Another opportunity to improve long-term TCO is to take advantage of the fact that it is easier to integrate horizontal technologies with both products than it was in previous versions. In a truly holistic IT solution, the ERP is only a piece of the solution. Here is a simple example of how to leverage workflow foundation in .Net 4.0 and SharePoint 2010 with NAV 2009 R2. (The same thing can be done in AX 2012 with even less effort).

    1. Create a notification codeunit (CU) in NAV that will create a document in a SharePoint library with the table and primary key (at least) of rows that may have a workflow associated. Call this code from the global DB functions in CU 1 (I didn’t say we would never modify source code) when a record changes in NAV.
    2. Create a library-based workflow that reviews the table that was changed and decides which other workflow(s) to execute. This workflow can reach back into NAV through web services to retrieve any additional information required to process.
    3. With a little creativity and effort, it is possible to base many decisions in workflows on row based data (or even meta-data), giving you even greater sustainability. Examples are:
      1. Libraries that define which users are to be notified when a specific table or even a specific field in that table changes.
      2. Libraries that define which users are to be involved in specific steps in a workflow, and the condition(s) on which their participation depends.

    At first glance, this may seem like more effort than just coding the notification in NAV or AX. But here are just a few benefits that offset the increased ‘acquisition cost’ of the modification:

    1. The changes in the base ERP can be isolated to a small change in the global database section. This change can initiate workflows for many tables.
    2. Everyone in the enterprise can participate in the workflow, not just ERP users.
    3. The participants in the workflow are not required to have access to the rich client to ‘move the process along’.
    4. The workflows themselves are row based, not source code based. This means that:
      1. You can have multiple people creating workflows simultaneously for the same table.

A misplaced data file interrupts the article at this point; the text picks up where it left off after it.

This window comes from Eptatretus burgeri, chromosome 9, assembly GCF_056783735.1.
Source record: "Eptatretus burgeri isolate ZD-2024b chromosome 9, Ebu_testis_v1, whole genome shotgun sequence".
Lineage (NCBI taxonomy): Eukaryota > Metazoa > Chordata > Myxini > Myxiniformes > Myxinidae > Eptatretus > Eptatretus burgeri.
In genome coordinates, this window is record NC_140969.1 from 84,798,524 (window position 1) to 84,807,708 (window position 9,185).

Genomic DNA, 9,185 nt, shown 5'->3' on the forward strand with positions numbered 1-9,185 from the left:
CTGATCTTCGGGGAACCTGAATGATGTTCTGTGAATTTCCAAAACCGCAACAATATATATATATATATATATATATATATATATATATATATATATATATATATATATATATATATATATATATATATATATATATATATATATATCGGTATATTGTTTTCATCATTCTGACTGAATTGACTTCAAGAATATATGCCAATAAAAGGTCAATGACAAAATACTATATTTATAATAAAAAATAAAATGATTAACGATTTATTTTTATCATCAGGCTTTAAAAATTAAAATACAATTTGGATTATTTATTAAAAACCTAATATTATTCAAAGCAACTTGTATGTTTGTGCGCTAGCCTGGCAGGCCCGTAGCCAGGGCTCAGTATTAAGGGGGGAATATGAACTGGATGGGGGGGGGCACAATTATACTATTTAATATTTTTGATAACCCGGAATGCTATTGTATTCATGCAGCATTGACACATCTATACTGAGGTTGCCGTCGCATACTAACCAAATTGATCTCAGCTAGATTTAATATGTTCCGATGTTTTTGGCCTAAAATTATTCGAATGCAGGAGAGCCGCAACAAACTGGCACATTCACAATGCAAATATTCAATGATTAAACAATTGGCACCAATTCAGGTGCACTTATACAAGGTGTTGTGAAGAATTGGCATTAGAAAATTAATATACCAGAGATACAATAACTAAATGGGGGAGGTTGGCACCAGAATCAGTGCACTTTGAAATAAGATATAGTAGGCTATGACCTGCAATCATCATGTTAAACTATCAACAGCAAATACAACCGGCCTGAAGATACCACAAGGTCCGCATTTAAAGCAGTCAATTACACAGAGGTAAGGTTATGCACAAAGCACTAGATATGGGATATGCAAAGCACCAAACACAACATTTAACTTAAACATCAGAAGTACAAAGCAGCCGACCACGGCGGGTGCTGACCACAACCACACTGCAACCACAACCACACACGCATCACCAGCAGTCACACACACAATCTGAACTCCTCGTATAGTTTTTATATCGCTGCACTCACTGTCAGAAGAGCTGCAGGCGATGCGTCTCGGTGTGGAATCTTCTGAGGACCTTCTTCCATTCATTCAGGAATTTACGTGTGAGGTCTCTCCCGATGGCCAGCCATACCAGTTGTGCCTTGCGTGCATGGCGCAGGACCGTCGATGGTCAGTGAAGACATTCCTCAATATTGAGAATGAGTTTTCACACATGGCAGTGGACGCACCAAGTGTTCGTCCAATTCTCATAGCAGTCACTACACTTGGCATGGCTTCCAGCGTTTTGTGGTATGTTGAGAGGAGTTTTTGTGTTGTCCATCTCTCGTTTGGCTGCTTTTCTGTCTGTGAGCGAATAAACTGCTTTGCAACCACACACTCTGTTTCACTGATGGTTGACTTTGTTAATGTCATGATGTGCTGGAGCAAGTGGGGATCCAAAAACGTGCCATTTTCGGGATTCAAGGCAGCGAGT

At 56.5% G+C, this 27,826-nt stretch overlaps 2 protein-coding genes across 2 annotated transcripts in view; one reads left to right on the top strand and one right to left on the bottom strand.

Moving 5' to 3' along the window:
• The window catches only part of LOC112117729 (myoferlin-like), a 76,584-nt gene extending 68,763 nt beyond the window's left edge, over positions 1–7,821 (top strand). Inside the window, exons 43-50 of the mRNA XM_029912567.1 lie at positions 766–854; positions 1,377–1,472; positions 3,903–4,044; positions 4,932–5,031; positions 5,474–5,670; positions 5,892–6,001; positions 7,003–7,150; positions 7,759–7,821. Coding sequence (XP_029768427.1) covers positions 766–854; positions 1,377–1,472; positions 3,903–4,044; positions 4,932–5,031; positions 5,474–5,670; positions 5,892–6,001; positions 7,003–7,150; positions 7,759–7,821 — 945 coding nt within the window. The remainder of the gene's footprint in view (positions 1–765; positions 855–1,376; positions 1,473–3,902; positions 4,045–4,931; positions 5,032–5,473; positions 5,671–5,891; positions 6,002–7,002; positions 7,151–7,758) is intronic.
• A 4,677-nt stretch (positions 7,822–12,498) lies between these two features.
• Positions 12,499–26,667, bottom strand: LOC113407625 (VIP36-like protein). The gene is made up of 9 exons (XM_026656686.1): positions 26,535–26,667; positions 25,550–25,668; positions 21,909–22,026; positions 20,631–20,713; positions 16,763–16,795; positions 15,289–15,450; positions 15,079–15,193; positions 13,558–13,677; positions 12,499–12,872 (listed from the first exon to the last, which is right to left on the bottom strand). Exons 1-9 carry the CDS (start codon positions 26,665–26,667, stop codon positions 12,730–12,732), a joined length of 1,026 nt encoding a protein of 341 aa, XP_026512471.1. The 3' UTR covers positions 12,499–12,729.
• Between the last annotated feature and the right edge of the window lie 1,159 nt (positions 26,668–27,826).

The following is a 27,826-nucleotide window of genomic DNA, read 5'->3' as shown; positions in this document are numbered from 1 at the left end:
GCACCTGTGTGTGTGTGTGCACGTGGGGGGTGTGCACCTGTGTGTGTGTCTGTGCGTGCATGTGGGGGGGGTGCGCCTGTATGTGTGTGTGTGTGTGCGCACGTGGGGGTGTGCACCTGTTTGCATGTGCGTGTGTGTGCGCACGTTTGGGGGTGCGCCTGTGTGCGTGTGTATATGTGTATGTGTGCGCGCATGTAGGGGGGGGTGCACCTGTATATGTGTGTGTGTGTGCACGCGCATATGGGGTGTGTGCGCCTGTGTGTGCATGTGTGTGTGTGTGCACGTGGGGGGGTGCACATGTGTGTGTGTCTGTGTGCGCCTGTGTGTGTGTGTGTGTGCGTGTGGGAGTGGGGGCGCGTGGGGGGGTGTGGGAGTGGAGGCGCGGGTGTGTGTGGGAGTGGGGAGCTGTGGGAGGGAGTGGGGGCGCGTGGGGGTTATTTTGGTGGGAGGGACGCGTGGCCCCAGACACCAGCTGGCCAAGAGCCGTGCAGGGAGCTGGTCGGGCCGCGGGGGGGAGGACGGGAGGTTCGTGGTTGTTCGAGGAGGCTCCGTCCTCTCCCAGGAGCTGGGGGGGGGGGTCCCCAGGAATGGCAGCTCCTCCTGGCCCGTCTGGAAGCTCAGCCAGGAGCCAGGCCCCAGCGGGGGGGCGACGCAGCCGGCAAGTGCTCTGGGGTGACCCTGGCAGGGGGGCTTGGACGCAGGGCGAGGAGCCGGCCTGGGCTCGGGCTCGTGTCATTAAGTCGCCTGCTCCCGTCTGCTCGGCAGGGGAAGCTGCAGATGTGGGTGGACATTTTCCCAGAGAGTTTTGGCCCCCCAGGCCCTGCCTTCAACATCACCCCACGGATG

2. Two different workflows can execute in parallel based on the same change, and an error in one will not affect the other.

    There are many more benefits to be found in this kind of integration, but just think about these two for a few moments. It is difficult for two people to work at the source code level in NAV on the same object. It is also difficult to write AL code that handles all exceptions and will guarantee that “downstream code” executes in all conditions. I’m not saying that you can’t do those things in AL or that you would want to do them in every occasion. I’m simply pointing out that we can accomplish both of these things in a sustainable, almost ‘upgrade neutral’ fashion through workflow foundation.

    These articles are not intended to be comprehensive guides to development, merely examples of how we can increase the reach and sustainability of our customizations.  For a far more in-depth look at “sustainable engineering” with ERP, download Chandramouli Venkatesh’s white paper.

    To properly compare NAV & AX we need to understand how each fits into a holistic IT solution. Next week we will conclude our look at horizontal/enabling technologies and then we will be ready to start comparing the products from an extensibility standpoint.

    Peter Joeckel is the President and Founder of TurnOnDynamics a Microsoft Dynamics Partner servicing Texas, Oklahoma, Louisiana and Arkansas (TOLA) manufacturing firms. TurnOnDynamics has extensive experience with Microsoft Dynamics GP, NAV and AX.

    TurnOnDynamics focuses on the strategic concerns of executives and owners with a unique Dynamic CFO Service.

    Thom Doss has a long and distinguished career in the ERP software field. He has worked in the partner (VAR) community, at Microsoft, and has been on the customer side of the fence. He is a certified developer on a number of platforms, including Dynamics NAV and Dynamics AX. He is also a MCSD, a MCDBA and works with clients and partners to leverage SharePoint and Dynamics CRM in the context of their ERP implementations.

    Thom is available on interesting projects that concern manufacturing, sophisticated but troubled Microsoft Dynamics NAV implementations, and Dynamics NAV to AX projects. He can be contacted directly by leaving a note here or on his LinkedIn page.

    by TurnOnDynamics


    One Response to “Sustainable Engineering in Microsoft Dynamics NAV and AX or More Real Differences between Microsoft Dynamics NAV and AX”

    1. Dear Sir or Madam

      I am looking for a comparison between functionalities og Dynamic NAV 2015 and Dynamic AX with focus on manufacturing. We have mixing processes of plastic to the Medical industry with high demands for lot-trace, documents etc. Does this comparison exist?
      Here I find nothing relevant.

      Morten Simonsen
      M. Sc. Chem. Eng.